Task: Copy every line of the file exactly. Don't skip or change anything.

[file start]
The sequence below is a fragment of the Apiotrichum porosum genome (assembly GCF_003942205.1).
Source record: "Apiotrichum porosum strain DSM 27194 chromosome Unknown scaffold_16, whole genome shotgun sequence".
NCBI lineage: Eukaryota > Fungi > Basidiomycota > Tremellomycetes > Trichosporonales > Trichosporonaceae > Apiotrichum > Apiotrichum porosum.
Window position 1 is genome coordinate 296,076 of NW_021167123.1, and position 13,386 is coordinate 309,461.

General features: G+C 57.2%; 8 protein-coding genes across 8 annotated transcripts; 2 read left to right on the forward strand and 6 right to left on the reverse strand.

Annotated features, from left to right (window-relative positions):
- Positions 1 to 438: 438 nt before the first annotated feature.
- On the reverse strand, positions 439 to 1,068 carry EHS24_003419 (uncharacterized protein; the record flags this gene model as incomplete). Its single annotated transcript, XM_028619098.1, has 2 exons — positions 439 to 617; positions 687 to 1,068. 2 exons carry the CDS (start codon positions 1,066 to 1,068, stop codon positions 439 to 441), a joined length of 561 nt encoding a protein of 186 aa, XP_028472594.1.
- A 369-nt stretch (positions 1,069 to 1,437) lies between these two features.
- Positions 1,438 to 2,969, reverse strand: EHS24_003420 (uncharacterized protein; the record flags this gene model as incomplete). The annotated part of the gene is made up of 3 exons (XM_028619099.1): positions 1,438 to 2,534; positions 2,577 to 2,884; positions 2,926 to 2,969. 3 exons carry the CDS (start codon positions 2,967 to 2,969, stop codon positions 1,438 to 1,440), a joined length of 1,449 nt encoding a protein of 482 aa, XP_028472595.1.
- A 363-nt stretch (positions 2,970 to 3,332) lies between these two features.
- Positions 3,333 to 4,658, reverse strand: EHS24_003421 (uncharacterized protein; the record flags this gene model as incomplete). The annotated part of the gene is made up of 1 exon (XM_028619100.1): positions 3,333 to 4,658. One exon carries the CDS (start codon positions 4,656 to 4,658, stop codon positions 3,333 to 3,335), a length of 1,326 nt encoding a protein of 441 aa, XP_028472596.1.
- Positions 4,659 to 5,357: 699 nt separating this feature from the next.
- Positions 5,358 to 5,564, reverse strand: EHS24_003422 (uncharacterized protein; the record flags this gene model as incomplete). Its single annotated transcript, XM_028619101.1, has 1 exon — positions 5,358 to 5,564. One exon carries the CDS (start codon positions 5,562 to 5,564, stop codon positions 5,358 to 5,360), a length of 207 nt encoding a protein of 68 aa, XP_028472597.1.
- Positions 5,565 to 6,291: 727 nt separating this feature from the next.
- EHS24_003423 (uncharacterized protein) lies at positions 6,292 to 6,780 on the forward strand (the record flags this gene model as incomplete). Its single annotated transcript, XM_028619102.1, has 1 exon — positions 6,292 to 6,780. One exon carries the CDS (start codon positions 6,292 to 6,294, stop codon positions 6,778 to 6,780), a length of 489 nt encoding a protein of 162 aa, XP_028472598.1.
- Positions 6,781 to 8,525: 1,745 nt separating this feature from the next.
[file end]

The sequence below is a fragment of the Apiotrichum porosum genome (assembly GCF_003942205.1).
Source record: "Apiotrichum porosum strain DSM 27194 chromosome Unknown scaffold_16, whole genome shotgun sequence".
NCBI lineage: Eukaryota > Fungi > Basidiomycota > Tremellomycetes > Trichosporonales > Trichosporonaceae > Apiotrichum > Apiotrichum porosum.
Window position 1 is genome coordinate 296,076 of NW_021167123.1, and position 13,386 is coordinate 309,461.

General features: G+C 57.2%; 8 protein-coding genes across 8 annotated transcripts; 2 read left to right on the forward strand and 6 right to left on the reverse strand.

Annotated features, from left to right (window-relative positions):
- Positions 1 to 438: 438 nt before the first annotated feature.
- On the reverse strand, positions 439 to 1,068 carry EHS24_003419 (uncharacterized protein; the record flags this gene model as incomplete). Its single annotated transcript, XM_028619098.1, has 2 exons — positions 439 to 617; positions 687 to 1,068. 2 exons carry the CDS (start codon positions 1,066 to 1,068, stop codon positions 439 to 441), a joined length of 561 nt encoding a protein of 186 aa, XP_028472594.1.
- A 369-nt stretch (positions 1,069 to 1,437) lies between these two features.
- Positions 1,438 to 2,969, reverse strand: EHS24_003420 (uncharacterized protein; the record flags this gene model as incomplete). The annotated part of the gene is made up of 3 exons (XM_028619099.1): positions 1,438 to 2,534; positions 2,577 to 2,884; positions 2,926 to 2,969. 3 exons carry the CDS (start codon positions 2,967 to 2,969, stop codon positions 1,438 to 1,440), a joined length of 1,449 nt encoding a protein of 482 aa, XP_028472595.1.
- A 363-nt stretch (positions 2,970 to 3,332) lies between these two features.
- Positions 3,333 to 4,658, reverse strand: EHS24_003421 (uncharacterized protein; the record flags this gene model as incomplete). The annotated part of the gene is made up of 1 exon (XM_028619100.1): positions 3,333 to 4,658. One exon carries the CDS (start codon positions 4,656 to 4,658, stop codon positions 3,333 to 3,335), a length of 1,326 nt encoding a protein of 441 aa, XP_028472596.1.
- Positions 4,659 to 5,357: 699 nt separating this feature from the next.
- Positions 5,358 to 5,564, reverse strand: EHS24_003422 (uncharacterized protein; the record flags this gene model as incomplete). Its single annotated transcript, XM_028619101.1, has 1 exon — positions 5,358 to 5,564. One exon carries the CDS (start codon positions 5,562 to 5,564, stop codon positions 5,358 to 5,360), a length of 207 nt encoding a protein of 68 aa, XP_028472597.1.
- Positions 5,565 to 6,291: 727 nt separating this feature from the next.
- EHS24_003423 (uncharacterized protein) lies at positions 6,292 to 6,780 on the forward strand (the record flags this gene model as incomplete). Its single annotated transcript, XM_028619102.1, has 1 exon — positions 6,292 to 6,780. One exon carries the CDS (start codon positions 6,292 to 6,294, stop codon positions 6,778 to 6,780), a length of 489 nt encoding a protein of 162 aa, XP_028472598.1.
- Positions 6,781 to 8,525: 1,745 nt separating this feature from the next.